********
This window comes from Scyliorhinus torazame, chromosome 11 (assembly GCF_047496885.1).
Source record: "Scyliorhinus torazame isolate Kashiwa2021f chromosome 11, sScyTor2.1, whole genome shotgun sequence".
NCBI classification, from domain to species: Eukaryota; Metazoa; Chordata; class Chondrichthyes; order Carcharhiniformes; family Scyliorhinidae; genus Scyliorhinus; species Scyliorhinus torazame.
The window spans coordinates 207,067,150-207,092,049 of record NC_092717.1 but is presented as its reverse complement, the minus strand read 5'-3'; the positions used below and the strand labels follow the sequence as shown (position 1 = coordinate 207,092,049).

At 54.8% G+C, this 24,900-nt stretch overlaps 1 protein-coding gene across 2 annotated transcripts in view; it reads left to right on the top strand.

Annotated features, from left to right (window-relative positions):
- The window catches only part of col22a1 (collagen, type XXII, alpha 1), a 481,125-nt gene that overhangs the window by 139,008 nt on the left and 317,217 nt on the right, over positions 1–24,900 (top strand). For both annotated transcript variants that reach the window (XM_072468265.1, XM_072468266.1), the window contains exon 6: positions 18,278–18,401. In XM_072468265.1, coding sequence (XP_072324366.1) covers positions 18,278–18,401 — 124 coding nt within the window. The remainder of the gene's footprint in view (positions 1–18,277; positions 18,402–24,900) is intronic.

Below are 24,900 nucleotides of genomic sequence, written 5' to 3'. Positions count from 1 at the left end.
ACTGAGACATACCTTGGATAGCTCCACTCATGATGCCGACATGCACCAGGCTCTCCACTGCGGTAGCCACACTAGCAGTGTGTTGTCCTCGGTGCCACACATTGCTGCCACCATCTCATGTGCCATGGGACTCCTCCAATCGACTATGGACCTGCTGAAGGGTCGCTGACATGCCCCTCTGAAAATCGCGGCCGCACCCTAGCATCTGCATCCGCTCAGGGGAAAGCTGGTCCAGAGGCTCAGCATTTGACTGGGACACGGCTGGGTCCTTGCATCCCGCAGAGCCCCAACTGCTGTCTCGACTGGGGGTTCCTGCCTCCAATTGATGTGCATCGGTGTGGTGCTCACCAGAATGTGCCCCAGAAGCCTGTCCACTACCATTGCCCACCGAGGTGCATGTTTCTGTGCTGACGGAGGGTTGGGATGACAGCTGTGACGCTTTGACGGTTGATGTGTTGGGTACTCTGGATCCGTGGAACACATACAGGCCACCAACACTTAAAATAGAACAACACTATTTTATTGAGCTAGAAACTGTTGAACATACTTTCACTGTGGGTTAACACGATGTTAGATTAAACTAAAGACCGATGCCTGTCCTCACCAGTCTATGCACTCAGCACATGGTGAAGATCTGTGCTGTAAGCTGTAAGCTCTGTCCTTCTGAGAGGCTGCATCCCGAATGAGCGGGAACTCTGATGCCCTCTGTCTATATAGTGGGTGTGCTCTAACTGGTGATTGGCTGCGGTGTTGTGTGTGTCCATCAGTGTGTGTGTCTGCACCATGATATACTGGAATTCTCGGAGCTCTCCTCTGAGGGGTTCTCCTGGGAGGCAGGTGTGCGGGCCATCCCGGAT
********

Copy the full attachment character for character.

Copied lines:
This window comes from Scyliorhinus torazame, chromosome 11 (assembly GCF_047496885.1).
Source record: "Scyliorhinus torazame isolate Kashiwa2021f chromosome 11, sScyTor2.1, whole genome shotgun sequence".
NCBI classification, from domain to species: Eukaryota; Metazoa; Chordata; class Chondrichthyes; order Carcharhiniformes; family Scyliorhinidae; genus Scyliorhinus; species Scyliorhinus torazame.
The window spans coordinates 207,067,150-207,092,049 of record NC_092717.1 but is presented as its reverse complement, the minus strand read 5'-3'; the positions used below and the strand labels follow the sequence as shown (position 1 = coordinate 207,092,049).

At 54.8% G+C, this 24,900-nt stretch overlaps 1 protein-coding gene across 2 annotated transcripts in view; it reads left to right on the top strand.

Annotated features, from left to right (window-relative positions):
- The window catches only part of col22a1 (collagen, type XXII, alpha 1), a 481,125-nt gene that overhangs the window by 139,008 nt on the left and 317,217 nt on the right, over positions 1–24,900 (top strand). For both annotated transcript variants that reach the window (XM_072468265.1, XM_072468266.1), the window contains exon 6: positions 18,278–18,401. In XM_072468265.1, coding sequence (XP_072324366.1) covers positions 18,278–18,401 — 124 coding nt within the window. The remainder of the gene's footprint in view (positions 1–18,277; positions 18,402–24,900) is intronic.

Below are 24,900 nucleotides of genomic sequence, written 5' to 3'. Positions count from 1 at the left end.
ACTGAGACATACCTTGGATAGCTCCACTCATGATGCCGACATGCACCAGGCTCTCCACTGCGGTAGCCACACTAGCAGTGTGTTGTCCTCGGTGCCACACATTGCTGCCACCATCTCATGTGCCATGGGACTCCTCCAATCGACTATGGACCTGCTGAAGGGTCGCTGACATGCCCCTCTGAAAATCGCGGCCGCACCCTAGCATCTGCATCCGCTCAGGGGAAAGCTGGTCCAGAGGCTCAGCATTTGACTGGGACACGGCTGGGTCCTTGCATCCCGCAGAGCCCCAACTGCTGTCTCGACTGGGGGTTCCTGCCTCCAATTGATGTGCATCGGTGTGGTGCTCACCAGAATGTGCCCCAGAAGCCTGTCCACTACCATTGCCCACCGAGGTGCATGTTTCTGTGCTGACGGAGGGTTGGGATGACAGCTGTGACGCTTTGACGGTTGATGTGTTGGGTACTCTGGATCCGTGGAACACATACAGGCCACCAACACTTAAAATAGAACAACACTATTTTATTGAGCTAGAAACTGTTGAACATACTTTCACTGTGGGTTAACACGATGTTAGATTAAACTAAAGACCGATGCCTGTCCTCACCAGTCTATGCACTCAGCACATGGTGAAGATCTGTGCTGTAAGCTGTAAGCTCTGTCCTTCTGAGAGGCTGCATCCCGAATGAGCGGGAACTCTGATGCCCTCTGTCTATATAGTGGGTGTGCTCTAACTGGTGATTGGCTGCGGTGTTGTGTGTGTCCATCAGTGTGTGTGTCTGCACCATGATATACTGGAATTCTCGGAGCTCTCCTCTGAGGGGTTCTCCTGGGAGGCAGGTGTGCGGGCCATCCCGGAT